Saturday, 18 June 2011

Postmodern wargaming?

Having waffled on a bit about the Greeks defining themselves as Greek via the Persian wars, and how that presents us with a problem because the Greek writers are the only major narrative source for the wars, I suppose it is time to get all postmodern. By this I mean: how can we actually know anything about ancient history?

Actually, the answer is not quite as bad as it could be. We do have a certain amount of information which does not derive from the Greeks, such as archaeology and other artefacts. So we are not wholly reliant on Greek sources for the Persians. To some extent, the documents and monuments of the Persians can counteract some of the inherent bias of the sources.

But can it really? I am whom I am, too, born and brought up in a certain culture, with a certain world view (which includes wargaming as a hobby) and an Anglo-American analytic educational and philosophical outlook. If you think that doesn’t matter, go and talk to a philosopher of education. Not only that, but I belong to a minority hobby which is also based in those traditions and, worse, requires some specific and concrete answers to certain unanswerable questions to function. These are questions which most classical historians and archaeologists would simply shrug off as impossible to respond to.

Another problem, I’m finding (as I’ve grumbled about before) is that wargamers are a fairly conservative lot. Much of our understanding of our periods of interest come from some fairly old and, it has to be said, dubious stock. Now, I’m not really out to do a disservice to the dead white male amateur historian, but why is it that wargamers rely so heavily on, say, Sir Charles Oman for medieval and early modern wargames. It isn’t that Oman is wrong, strictly speaking, but that his world view, understandings and interpretations were framed by his time, and probably would not survive in a modern academic forum.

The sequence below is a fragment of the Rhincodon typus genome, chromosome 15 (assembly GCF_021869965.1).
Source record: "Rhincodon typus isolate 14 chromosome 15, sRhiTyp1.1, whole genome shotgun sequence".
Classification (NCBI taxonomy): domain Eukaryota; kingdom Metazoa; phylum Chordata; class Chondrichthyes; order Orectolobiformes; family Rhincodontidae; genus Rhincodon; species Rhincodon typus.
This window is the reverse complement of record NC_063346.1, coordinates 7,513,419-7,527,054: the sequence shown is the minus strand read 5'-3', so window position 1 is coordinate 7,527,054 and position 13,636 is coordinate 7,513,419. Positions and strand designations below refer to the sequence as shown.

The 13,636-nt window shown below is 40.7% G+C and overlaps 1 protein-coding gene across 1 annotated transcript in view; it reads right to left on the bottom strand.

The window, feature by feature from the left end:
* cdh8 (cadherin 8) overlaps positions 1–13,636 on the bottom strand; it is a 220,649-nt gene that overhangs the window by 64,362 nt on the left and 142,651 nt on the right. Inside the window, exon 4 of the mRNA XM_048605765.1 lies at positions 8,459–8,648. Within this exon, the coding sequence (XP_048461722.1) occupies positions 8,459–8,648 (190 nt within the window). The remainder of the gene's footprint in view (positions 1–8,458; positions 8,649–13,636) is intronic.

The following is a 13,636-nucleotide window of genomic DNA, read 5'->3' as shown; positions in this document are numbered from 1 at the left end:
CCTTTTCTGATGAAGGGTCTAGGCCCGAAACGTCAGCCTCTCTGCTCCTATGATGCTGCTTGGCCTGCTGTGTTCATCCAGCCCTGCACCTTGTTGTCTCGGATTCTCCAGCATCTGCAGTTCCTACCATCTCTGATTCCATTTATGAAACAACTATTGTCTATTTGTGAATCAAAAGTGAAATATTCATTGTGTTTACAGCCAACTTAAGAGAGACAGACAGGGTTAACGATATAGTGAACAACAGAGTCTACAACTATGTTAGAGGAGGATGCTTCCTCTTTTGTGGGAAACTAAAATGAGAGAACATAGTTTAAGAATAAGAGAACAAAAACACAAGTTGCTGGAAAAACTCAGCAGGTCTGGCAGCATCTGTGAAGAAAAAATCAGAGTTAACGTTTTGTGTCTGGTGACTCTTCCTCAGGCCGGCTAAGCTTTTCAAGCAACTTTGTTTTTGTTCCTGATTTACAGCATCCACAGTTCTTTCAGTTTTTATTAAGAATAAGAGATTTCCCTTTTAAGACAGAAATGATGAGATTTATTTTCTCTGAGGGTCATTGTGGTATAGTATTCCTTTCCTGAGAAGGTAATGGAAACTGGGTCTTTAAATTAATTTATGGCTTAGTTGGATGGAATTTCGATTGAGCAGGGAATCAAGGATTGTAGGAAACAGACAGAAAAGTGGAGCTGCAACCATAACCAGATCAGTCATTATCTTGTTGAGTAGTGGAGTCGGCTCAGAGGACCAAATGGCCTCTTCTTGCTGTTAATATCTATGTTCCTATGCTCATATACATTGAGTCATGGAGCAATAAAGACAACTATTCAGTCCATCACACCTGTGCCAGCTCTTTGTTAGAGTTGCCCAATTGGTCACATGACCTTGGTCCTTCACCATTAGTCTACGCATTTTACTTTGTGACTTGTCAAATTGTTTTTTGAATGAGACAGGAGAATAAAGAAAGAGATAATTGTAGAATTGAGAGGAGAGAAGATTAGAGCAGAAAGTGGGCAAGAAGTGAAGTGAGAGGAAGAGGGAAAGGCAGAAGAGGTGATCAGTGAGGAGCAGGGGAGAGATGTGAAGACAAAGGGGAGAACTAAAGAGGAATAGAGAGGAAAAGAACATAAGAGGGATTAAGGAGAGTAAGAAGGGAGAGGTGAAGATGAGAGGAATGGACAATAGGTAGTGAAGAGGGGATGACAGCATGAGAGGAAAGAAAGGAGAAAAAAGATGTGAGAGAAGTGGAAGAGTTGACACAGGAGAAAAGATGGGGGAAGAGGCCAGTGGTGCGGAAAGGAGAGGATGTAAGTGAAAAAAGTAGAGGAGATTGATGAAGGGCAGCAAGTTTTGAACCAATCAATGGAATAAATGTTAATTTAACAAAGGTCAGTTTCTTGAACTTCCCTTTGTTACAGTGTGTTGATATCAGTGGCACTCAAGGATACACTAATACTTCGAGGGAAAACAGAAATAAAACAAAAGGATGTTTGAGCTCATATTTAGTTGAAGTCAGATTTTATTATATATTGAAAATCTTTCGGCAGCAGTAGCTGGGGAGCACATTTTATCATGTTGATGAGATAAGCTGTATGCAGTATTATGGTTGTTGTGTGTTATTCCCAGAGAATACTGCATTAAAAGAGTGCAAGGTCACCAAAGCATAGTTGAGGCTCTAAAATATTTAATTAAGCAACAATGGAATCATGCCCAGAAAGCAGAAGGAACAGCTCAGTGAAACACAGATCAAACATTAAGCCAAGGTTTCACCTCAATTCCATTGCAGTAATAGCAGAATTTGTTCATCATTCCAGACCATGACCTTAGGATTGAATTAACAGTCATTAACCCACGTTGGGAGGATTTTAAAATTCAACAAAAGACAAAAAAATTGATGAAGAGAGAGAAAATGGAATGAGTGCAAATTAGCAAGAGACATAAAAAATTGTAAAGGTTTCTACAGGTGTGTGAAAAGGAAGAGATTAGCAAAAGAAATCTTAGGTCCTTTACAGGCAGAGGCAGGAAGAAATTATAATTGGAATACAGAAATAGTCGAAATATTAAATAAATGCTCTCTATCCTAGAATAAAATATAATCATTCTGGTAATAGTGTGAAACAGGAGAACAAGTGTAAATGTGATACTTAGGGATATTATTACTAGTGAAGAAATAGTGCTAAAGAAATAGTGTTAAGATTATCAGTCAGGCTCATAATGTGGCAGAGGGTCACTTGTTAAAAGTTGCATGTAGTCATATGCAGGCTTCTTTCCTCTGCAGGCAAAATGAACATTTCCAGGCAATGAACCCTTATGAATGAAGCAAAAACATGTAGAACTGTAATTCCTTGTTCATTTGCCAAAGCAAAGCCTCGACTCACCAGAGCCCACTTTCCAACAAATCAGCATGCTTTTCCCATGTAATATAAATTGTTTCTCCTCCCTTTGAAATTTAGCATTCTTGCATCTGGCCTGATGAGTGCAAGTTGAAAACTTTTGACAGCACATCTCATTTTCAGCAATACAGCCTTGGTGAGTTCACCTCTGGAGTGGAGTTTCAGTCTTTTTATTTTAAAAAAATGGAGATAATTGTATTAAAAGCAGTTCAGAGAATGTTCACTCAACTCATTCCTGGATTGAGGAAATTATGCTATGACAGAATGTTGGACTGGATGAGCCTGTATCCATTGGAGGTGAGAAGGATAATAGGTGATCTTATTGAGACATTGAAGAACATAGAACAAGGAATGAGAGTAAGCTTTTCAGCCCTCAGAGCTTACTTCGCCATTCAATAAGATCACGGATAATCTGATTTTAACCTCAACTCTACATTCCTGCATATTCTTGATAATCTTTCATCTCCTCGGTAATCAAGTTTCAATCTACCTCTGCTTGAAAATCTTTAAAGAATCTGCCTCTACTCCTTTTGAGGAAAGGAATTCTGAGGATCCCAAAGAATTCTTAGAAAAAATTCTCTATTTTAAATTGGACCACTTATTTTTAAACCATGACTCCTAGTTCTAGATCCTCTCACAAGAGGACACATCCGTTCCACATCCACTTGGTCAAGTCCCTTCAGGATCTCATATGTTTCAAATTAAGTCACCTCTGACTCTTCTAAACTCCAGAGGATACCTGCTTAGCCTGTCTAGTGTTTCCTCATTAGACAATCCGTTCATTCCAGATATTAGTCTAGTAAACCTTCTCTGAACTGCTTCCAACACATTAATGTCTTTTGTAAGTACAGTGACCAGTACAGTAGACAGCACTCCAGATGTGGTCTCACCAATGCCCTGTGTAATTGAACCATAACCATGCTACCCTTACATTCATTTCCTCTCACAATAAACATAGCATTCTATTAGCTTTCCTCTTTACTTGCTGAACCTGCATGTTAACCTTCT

Yet still Oman is relied upon. Why? My best guess is that there is not much else out there which actually fits the wargamer’s bill. We like the nice Victorian maps with the clear blocks of troops and the battle narratives, quoting original sources. But most modern, professional historians, even those who are military historians, do not write that sort of book. In fact, that sort of book, starting I suppose with ‘Decisive battles of the world’ and finishing somewhere about Hodge and Oman, simply don’t seem to be written any more. The major synthesis seems to be a thing of the past.

So, the upshot of this so far is that as a hobby, we rely on 100 year old interpretations of battles by retired military men, which we like because they tell us, clearly enough, what we want to know so we can get on with a game.

You might argue that rules writers are different. They, at least, surely must go back and try to work things out from first principles. I’d like to agree, but can’t find it in myself to do so. The other day I was flicking idly through my collection of army lists for ancient wargaming, and happened upon the Persian lists. Having now read Herodotus, I noted a pattern, with a sinking feeling. The list of troops was the same as that given by Herodotus for Xerxes’ expedition.